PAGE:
do? Great question. So a senior presales engineer, now I didn't really fully understand this until maybe about a couple years before I made the jump that me too. Like, do they exist? Like, what do they exist to do? You know, I always saw the presales engineer who came in and talked to me as the technical guy that I can call to just throw some ideas at and and bounce it off of him and and or her and see if I'm going down the right path. When I finally figured out what a pre sales engineer did, it was more they're part of a sales team where you've got the account executive or account manager, those two terms are pretty interchangeable. That's the relationship builder. That's the person who comes in and and say, I've got these wearers, you know, the trench coat. They open up. They see all the the cool little things. Let me take you out to lunch. Let me take you out to dinner. You know, let's talk about this over some drinks. That's kind of what the salesperson, that's not only what they do, but that's kind of the role they play is the relationship builder. So where I focus is more on the technical side of things. So I am the one that needs to show that I meet all your technical requirements. Our software meets all your technical requirements, but it doesn't stop there. It's You know, if if you really are a curious person and a lot of engineers are curious by nature, I wanna understand how this business works. I wanna understand who the end customer is. For example, if I'm working on selling a solution to a hospital, I'm not selling to people on the internet buying stuff from them. I'm selling them something that is going to benefit or provide better patient outcomes. because at the end of the day, they exist to serve patients to save lives and help people out. So what I need to do is align to how my solution is going to improve those outcomes for their patients. It does help to understand and and research into different industries, but going back to what I do, it's a whole organization. It's not just my account executive going and knocking on doors or cold calling people. We have a team of what we call account development representatives. We have a marketing team who schedules us to go these events. They gather leads from the events. The the account development reps call them, and then they qualify in or out whether this is a fit or not. If it's a fit, it comes to us. We reach out. Then we start building the relationship and going down that path of understanding their business and their needs.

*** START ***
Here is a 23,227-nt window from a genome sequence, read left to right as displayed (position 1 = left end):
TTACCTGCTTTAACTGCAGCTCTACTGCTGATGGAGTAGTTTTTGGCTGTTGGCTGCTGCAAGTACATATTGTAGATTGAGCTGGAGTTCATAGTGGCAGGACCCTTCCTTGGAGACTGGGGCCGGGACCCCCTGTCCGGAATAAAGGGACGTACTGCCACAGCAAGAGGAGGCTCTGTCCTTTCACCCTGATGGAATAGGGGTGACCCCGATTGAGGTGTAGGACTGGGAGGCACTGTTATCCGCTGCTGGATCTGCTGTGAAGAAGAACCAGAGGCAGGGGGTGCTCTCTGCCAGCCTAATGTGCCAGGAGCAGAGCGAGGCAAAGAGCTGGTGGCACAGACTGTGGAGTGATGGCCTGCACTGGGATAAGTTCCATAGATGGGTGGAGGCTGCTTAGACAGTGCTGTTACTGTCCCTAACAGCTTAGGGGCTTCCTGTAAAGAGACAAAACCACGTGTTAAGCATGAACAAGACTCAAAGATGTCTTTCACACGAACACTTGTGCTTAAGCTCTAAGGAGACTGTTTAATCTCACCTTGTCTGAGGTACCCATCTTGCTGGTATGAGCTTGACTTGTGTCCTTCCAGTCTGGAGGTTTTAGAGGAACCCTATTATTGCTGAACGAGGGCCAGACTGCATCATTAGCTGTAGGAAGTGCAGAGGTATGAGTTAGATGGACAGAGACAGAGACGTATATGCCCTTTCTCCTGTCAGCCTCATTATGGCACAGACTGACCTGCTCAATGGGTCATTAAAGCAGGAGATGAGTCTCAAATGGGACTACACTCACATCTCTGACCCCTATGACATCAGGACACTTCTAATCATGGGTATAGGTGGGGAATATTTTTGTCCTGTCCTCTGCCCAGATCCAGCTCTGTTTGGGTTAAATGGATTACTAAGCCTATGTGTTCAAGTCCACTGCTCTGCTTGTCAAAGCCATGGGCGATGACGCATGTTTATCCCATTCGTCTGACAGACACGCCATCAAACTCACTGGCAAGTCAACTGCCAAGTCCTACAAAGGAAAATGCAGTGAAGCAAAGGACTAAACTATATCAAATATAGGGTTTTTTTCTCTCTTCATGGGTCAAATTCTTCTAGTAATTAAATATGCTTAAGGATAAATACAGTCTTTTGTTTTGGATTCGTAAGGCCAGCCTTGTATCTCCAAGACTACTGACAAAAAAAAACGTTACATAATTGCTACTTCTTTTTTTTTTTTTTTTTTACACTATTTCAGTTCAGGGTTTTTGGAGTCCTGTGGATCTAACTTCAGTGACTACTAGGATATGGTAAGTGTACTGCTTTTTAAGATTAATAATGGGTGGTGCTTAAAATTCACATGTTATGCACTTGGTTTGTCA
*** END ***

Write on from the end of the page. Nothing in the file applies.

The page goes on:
Ryan Maruyama [00:15:44]:

Excellent. Excellent. And for those listening, that is a very good, concise short explanation of the sales process in general, but especially btobenterprise sales. That is amazing. And it's something that Honestly, we haven't ever covered on the degree of free podcast. So I'm thank you for breaking that down. But for you and what your job is as the presales engineer as the solutions engineer. Basically, You're in the data protection world. Right? We've established that you help companies avoid massive data loss. Is it am I am I understanding that correctly?

Gene Torres [00:16:27]: